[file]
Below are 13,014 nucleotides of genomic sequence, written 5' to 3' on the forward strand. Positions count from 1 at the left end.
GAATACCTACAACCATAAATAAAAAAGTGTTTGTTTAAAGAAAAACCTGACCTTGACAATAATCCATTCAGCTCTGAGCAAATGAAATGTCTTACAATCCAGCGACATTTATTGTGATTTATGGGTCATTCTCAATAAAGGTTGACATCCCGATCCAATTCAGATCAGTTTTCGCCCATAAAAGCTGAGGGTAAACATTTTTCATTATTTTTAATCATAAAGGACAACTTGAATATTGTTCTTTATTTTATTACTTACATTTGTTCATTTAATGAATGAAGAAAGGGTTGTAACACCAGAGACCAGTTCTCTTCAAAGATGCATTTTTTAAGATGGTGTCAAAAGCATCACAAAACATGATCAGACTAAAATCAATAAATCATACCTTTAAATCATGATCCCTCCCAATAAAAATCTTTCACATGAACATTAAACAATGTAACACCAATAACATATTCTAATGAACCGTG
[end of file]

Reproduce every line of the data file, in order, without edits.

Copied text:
Below are 13,014 nucleotides of genomic sequence, written 5' to 3' on the forward strand. Positions count from 1 at the left end.
GAATACCTACAACCATAAATAAAAAAGTGTTTGTTTAAAGAAAAACCTGACCTTGACAATAATCCATTCAGCTCTGAGCAAATGAAATGTCTTACAATCCAGCGACATTTATTGTGATTTATGGGTCATTCTCAATAAAGGTTGACATCCCGATCCAATTCAGATCAGTTTTCGCCCATAAAAGCTGAGGGTAAACATTTTTCATTATTTTTAATCATAAAGGACAACTTGAATATTGTTCTTTATTTTATTACTTACATTTGTTCATTTAATGAATGAAGAAAGGGTTGTAACACCAGAGACCAGTTCTCTTCAAAGATGCATTTTTTAAGATGGTGTCAAAAGCATCACAAAACATGATCAGACTAAAATCAATAAATCATACCTTTAAATCATGATCCCTCCCAATAAAAATCTTTCACATGAACATTAAACAATGTAACACCAATAACATATTCTAATGAACCGTG